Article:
Earlier this week DryShips (NASDAQ: DRYS) declared the third dividend since its surprising decision to initiate one earlier this year. Like its previous payouts, the company stated that it would hand $2.5 million out to its investors, though it would determine the per share amount based on the number of shares it had outstanding on the record date in August. It's a unique twist that's born out of necessity since the company's outstanding share count has been anything but static this year.
That's evident by looking at the latest update of the company's key financial information, which when compared to the prior one shows another remarkable surge in the share count. The dilution has gotten so out of hand this year that shareholders tried suing the company to stop it from issuing more shares. However, that attempt failed, which means that more dilution is on the way thanks to an agreement the company has with another investor.
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A jaw-dropping rise
To understand the order of magnitude that the company's dilutive equity sales are having, we only need to go back to June 22 when DryShips updated its key financial information to reflect its latest reverse stock split. At that time the company noted that its shares outstanding had fallen to 5.7 million thanks to the reverse split. Though, it's worth pointing out that this was nearly a million shares more than the company thought it would have out when it announced the details of the split a few days earlier.
Given that quick rise, it's no surprise to see that the number has continued climbing in the weeks that followed. However, what is a bit shocking is to see that DryShips now has more than 26.6 million shares outstanding, according to its latest update. Put another way, the shippers' outstanding shares have rocketed a stunning 370% in less than three weeks. That incidentally puts the count above the 24.1 million shares it had before announcing its latest 1-for-5 reverse split on June 19. Fueling that surge is the company's decision to continue issuing new shares at a breakneck pace as it raises cash to expand its fleet, which has grown by 17 vessels this year.
Selling shares to finance expansion isn't necessarily a poor decision. Rival dry bulk shipper Diana Shipping (NYSE: DSX), for example, recently completed a public offering that raised over $80 million, which it used to buy three more ships. However, that offering only increased Diana Shipping's outstanding share count from 81 million to 106 million, which is about 30% dilution. While that dilution has weighed on Diana Shipping's stock, which has fallen about 30% since completing its offering, the hope is that the incremental earnings from these ships will lead a full recovery, and then some, in future quarters. However, in DryShips' case, it has sold so much stock that its share price has plunged more than 90% over the past month because the market simply cannot absorb all the new stock it's issuing. As a result, it has dug itself a hole that's going to be nearly impossible to climb out of, which is why some investors have tried to stop the company from selling more shares by suing, only to have that motion denied by the courts.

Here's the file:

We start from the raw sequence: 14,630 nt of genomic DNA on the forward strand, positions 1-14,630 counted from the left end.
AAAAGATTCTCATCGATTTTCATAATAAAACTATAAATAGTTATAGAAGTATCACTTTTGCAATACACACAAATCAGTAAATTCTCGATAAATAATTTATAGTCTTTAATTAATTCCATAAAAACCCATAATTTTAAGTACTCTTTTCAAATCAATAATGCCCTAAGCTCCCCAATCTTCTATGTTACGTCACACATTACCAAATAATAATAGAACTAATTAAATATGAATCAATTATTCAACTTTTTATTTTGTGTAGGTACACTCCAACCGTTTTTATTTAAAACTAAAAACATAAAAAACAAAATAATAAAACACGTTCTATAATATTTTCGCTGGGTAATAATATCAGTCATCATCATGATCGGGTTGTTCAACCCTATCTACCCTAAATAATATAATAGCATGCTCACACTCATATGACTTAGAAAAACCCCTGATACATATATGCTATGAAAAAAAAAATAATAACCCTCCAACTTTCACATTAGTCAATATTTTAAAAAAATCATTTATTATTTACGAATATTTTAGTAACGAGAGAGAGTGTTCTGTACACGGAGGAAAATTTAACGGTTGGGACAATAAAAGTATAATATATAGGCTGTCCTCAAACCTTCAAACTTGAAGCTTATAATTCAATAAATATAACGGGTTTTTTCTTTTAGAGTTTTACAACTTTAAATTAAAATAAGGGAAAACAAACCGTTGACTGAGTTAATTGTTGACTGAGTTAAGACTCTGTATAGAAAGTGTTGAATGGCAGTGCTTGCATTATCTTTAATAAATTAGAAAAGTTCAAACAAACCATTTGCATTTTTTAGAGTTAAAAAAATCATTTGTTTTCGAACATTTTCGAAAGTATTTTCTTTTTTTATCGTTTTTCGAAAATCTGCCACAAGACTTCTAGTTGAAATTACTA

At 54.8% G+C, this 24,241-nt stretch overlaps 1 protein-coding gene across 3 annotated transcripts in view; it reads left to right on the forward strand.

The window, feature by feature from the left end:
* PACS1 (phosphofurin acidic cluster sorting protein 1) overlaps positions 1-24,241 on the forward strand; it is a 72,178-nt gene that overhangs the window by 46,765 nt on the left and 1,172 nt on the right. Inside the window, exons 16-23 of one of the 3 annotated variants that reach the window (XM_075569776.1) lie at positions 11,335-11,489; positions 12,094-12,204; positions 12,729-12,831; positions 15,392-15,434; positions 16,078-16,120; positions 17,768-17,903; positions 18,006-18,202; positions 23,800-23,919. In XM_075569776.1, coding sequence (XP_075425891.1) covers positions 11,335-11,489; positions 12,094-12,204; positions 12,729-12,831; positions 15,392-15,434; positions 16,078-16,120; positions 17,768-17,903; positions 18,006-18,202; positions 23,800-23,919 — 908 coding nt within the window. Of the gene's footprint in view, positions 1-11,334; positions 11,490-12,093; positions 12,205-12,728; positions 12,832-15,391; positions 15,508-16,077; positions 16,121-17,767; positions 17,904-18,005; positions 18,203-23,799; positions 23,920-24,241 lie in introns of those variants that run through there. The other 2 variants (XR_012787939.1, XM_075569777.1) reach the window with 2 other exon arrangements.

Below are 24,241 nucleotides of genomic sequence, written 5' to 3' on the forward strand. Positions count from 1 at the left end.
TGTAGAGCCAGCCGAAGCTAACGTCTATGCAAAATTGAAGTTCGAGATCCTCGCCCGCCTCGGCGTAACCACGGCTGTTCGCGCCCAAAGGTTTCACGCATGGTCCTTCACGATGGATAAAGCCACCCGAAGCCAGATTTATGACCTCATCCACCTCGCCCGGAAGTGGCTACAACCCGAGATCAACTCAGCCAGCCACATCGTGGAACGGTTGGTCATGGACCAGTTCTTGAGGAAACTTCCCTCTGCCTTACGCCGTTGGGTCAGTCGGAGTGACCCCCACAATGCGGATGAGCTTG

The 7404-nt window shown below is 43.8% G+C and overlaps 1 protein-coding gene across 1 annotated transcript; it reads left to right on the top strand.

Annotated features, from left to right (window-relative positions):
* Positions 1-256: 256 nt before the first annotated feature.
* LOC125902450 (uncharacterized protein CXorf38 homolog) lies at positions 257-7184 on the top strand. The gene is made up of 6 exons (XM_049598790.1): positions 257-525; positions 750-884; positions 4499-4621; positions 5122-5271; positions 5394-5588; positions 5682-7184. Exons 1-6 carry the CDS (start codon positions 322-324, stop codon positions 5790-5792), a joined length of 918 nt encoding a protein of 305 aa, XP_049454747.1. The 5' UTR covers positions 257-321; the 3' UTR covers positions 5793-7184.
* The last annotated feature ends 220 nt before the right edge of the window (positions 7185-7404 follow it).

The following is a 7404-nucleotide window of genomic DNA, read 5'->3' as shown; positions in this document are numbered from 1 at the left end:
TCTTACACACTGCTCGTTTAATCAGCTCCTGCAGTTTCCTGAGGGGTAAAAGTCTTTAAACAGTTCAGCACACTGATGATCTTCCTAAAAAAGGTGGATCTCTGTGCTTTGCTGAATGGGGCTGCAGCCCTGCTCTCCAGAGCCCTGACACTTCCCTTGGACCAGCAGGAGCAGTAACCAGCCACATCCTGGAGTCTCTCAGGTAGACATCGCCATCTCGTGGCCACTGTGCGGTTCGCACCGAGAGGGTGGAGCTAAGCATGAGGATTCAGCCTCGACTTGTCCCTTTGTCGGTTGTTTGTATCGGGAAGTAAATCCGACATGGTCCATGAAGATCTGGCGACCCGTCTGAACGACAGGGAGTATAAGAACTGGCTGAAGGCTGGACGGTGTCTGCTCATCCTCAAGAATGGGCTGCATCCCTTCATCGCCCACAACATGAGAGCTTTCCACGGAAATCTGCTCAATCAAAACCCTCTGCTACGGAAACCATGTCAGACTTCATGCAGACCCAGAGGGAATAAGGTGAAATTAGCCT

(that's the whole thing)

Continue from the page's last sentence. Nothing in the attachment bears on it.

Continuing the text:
More dilution is on the way
DryShips steady stream of stock sales stems from an agreement it has with Kalani Investment Limited, which in April agreed to buy up to $226.4 million of the company's common stock over the next 24 months. Through early July the company had raised $143.5 million via this offering. That leaves it with another $82.9 million in shares that it can sell to the investor over the next two years. Though, given the rate at which it's selling stock, it's likely complete that offering within a matter of months.
That means even more shares will flood the market. To put the significance of that future impact into perspective, the company could issue another 88.2 million shares -- assuming the current stock price of just under $1 per share held -- which would expand the share count by more than 200%. That said, as it issues those shares, the dilution would likely keep pushing the stock lower, making each subsequent sale all the more dilutive. That plunging stock price would inevitably force the company to enact additional reverse stock splits to prop up the price, which is the cycle the company has repeated several times over the past year.
While DryShips' rebuilt fleet holds the promise of a brighter future, the path the company has taken to get there has wrecked the fortunes of investors because it has flooded the market with so much new stock that it has devastated the share price. Unfortunately, the company will likely continue selling shares until it exhausts the remaining capacity on its deal with Kalani. Because of that, DryShips' stock will probably keep sinking.
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